What are some tips and strategies for taking my mom who has Alzheimer's to eat at a restaurant?

Most caregivers are often uncomfortable or uneasy with the idea of eating out with their loved ones who may face the stigma attached to Alzheimer's disease or dementia. However, with some preplanning and a few other strategies, going to a restaurant can be an enjoyable outing for both caregiver and the affected individual.

The first thing is to choose the appropriate restaurant, one that might not be threatening or overwhelming for your mom. If your mom is familiar with a favored restaurant, start there. She will appreciate the recognizable location, and it might make her comfortable. If you're scouting for a new restaurant, it might take going there a few times to get your mom adjusted, and adjustment is the key to a successful dinner out.

If your mom's mobility is not limited, a restaurant with booths is often best. It allows for a more intimate, quieter setting inasmuch as you can sit across from your mom, talk with her and hold her hand if she gets anxious.

Accessibility is most important in choosing an eating locale for individuals with Alzheimer's or dementia. Look for ones in which your mom can easily maneuver, ones in which you can reach the booth or table without a lot of meandering around tables and chairs. Restaurants that have outside or patio seating work well, too, as your mom might enjoy the fresh air and can soak up some healthy vitamin D if the weather is sunny and warm.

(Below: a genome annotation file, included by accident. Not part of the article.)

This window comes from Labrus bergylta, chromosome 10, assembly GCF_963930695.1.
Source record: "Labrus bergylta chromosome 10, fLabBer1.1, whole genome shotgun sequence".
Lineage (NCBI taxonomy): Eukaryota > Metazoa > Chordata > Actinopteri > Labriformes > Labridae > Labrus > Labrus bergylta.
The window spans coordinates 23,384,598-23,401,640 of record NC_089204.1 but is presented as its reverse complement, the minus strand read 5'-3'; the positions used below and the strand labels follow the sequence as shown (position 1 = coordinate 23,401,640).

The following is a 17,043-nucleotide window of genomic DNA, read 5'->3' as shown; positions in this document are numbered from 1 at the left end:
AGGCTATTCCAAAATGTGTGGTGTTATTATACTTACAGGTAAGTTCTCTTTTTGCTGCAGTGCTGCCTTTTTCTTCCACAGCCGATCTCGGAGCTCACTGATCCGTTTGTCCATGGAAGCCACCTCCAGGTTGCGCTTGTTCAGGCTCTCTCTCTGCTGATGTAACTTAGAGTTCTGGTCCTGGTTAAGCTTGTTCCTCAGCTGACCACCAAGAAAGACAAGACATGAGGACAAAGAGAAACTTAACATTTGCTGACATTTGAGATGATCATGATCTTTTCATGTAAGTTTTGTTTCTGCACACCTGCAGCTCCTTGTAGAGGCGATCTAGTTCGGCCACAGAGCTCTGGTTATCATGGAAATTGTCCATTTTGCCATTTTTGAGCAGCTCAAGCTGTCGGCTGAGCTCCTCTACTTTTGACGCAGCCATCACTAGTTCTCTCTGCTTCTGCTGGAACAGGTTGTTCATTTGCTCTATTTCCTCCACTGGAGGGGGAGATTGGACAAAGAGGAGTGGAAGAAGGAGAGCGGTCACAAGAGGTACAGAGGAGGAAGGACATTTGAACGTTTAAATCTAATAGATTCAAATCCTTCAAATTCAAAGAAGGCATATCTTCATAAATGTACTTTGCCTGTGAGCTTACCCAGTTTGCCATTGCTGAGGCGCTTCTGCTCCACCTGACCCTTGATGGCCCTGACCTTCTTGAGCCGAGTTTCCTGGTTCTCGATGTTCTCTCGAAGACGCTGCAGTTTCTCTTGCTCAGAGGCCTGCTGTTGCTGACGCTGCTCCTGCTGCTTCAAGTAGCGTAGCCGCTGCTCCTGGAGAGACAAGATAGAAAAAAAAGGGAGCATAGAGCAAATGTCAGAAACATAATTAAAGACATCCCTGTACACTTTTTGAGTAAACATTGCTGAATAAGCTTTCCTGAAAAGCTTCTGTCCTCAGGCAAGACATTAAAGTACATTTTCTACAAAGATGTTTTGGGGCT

Once you find a restaurant in which your mom is comfortable, go there consistently and it will become a little easier as you form relationships with the staff and they come to understand your journey. They will likely show your mother kindness and empathy. And when the wait staff knows your mom's favorite dishes, they can assist her as she struggles with the menu, which will assure her and will put her at ease. Additionally, watch the time of day you take your mom to the restaurant. You will want to go before or after the busy mealtime rushes.

The restaurant experience is most importantly about interaction and dialogue. As you and your mom wait on the food, engage her in conversation about something she knows. Let her tell stories, reminisce and share your stories, too. It will make your time together enriching for her and memorable for you. Because oftentimes the affected individual feels so isolated, the socialization part of dining can promote a positive attitude and mood in your mom and give her a sense of self-worth and esteem.


Questions about Alzheimer's disease or a related disorder can be sent to Dana Territo, the Memory Whisperer, director of services at Alzheimer's Services of the Capital Area at advice@alzbr.org or visit the organization at 3772 North Blvd., Baton Rouge.